Two years ago today, I was in my house, waiting. In fact, the entire island of Puerto Rico, after days of stocking up on bottled water and food, was waiting. As Hurricane Maria pummeled Puerto Rico, all we could do was wait it out. Thousands of people died as a result of the hurricane, either directly or indirectly. Many of us, the survivors, lived for months without access to clean water, electricity, cell phone service or passable roads in our communities. The federal government response was botched. Yet, despite shredded infrastructure and few government resources, many rural communities went immediately from waiting out the storm to full-throttle action, using whatever means they had available and doing everything in their power to help their communities with emergency response.
Just weeks after Hurricane Dorian ripped through the Bahamas, we are seeing a similar pattern: waiting, devastation, desperation, frustration at the government response, and dependence on local responses to fill the void. On the Abaco Islands, where migrant farmworkers from Haiti and other low-income communities attempted to wait out the storm, supplies are now hard to come by. With every passing day, the death toll rises. As communities with few financial resources mount their responses, who will reach those in rural communities who are fully cut off from the towns and cities? Who is tracking locals suffering from chronic diseases, to assure they still have access to the medicine they need and appropriate foods? When mega-storms rip out infrastructure and community health centers, local organizations, friends and neighbors step up to these tasks.
And mega-storms are on the rise. The climate crisis brings catastrophic storms like Hurricane Dorian, which was one of the strongest hurricanes on record, and which increased its devastation by moving painfully slowly, resulting in extreme rainfall. Those two traits — higher winds and slower movement — are the hallmarks of climate change-fueled hurricanes. There have been five Category 5 hurricanes in the last four years. Atlantic communities must be prepared for this new normal.
Preparation is most effective when it comes from the local community. The role of community in emergency management is highlighted in the General Services Administration’s National Response Framework and in the Federal Emergency Management Administration’s related trainings. In essence, both agencies present the importance of the “bottom-up” approach when developing capabilities for emergency management, specifically referencing the historical failures of nationwide programs when communities are not involved and community networking does not happen.
The climate crisis isn’t going away. Even with significant global action, we are still locked in for serious climate repercussions — particularly among the most vulnerable. It’s an emergency disaster in slow motion.
During the past year and a half, I have led a project through Migrant Clinicians Network in collaboration with two community health centers in Puerto Rico. Both centers identified, based on their experiences after Maria, vulnerable and hard-to-reach communities. Our community teams and health centers in Puerto Rico worked together to build community-level responses to future emergencies, where we identified barriers — such as the absence of nearby shelters, a lack of adequate places to store supplies, economical disadvantages to invest in preparedness and resources to handle incidents once the community is cut off from communication — that could affect community capacity to prepare and respond to disasters. This model also informed communities on their vulnerability to climate-related disasters. But preparedness is not enough. While we prepare at the local level, we must simultaneously pressure our political leaders to take action.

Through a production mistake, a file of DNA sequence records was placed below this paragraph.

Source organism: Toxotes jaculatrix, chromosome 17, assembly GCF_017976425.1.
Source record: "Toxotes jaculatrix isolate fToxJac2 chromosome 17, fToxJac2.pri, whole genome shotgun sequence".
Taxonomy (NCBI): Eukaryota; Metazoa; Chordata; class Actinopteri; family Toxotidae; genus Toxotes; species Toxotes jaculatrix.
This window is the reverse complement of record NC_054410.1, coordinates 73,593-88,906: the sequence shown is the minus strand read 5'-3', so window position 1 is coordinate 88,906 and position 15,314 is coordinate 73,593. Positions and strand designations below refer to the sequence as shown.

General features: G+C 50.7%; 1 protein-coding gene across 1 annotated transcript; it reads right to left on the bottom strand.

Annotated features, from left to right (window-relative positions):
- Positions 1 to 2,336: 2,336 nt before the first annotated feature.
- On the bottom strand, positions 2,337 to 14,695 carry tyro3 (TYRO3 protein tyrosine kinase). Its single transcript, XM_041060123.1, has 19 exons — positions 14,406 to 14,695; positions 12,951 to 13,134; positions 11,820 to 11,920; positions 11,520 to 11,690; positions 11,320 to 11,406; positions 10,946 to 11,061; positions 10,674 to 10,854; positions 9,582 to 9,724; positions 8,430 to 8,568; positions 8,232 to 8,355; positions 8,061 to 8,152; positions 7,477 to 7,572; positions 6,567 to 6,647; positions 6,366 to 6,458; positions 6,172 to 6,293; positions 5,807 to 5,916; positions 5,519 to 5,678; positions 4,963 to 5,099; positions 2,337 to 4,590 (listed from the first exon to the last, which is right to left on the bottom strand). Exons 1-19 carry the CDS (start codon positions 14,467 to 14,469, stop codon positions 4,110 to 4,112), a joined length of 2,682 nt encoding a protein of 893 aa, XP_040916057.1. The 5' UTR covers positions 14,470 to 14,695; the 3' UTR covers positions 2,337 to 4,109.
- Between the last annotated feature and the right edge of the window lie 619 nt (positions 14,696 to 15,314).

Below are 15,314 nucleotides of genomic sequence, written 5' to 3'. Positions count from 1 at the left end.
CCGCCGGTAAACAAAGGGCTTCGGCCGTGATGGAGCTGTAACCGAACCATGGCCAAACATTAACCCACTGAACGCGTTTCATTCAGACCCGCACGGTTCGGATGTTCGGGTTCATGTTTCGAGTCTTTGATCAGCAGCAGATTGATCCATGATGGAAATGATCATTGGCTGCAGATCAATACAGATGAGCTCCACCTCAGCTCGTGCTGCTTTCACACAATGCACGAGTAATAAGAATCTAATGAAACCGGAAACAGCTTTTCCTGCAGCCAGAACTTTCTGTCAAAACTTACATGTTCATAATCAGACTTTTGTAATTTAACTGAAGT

As climate change barrels forward, intensifying disasters that otherwise might have been kept at bay, battering communities in its path, our political leaders bear responsibility for the lack of functional policy to effectively address the climate crisis and slow down the global, far-reaching and terrifying consequences of it. Immediate federal and global action is imperative.
Our community mobilization work cannot end with just preparing for disaster. We must transfer these skills toward stopping the climate crisis. Once a community develops and strengthens its skills to identify needs and resources, it can focus on targeting those elements that are increasing the risk of suffering from climate-related disasters. Essentially, education and advocacy skills should provide the means, and hopefully the will, to hold policy makers accountable. Policy makers must assign resources and establish achievable measures to begin our path to adapt, mitigate and remediate climate change. Public pressure needs to center those of us who are at higher risk of experiencing dramatic impacts on our lives, the ones whose lives and properties are more vulnerable and will not be able to relocate or survive easily.
It is necessary to challenge our legislative and executive system to serve our communities and protect them. That’s why I am joining millions of people worldwide on this week of climate action, from September 20 to 27, including this Saturday’s climate march in San Juan, Puerto Rico, to demand swift global action.
I spent my time waiting, bracing for the worst, as disaster struck. I am done waiting. Now, it’s time for action. On this two-year anniversary of Hurricane Maria, which will be marked as the United Nations opens its climate summit, tens of thousands of Americans will strike to demand immediate and bold climate action.
This story is part of Covering Climate Now, a global collaboration of more than 220 news outlets to strengthen coverage of the climate story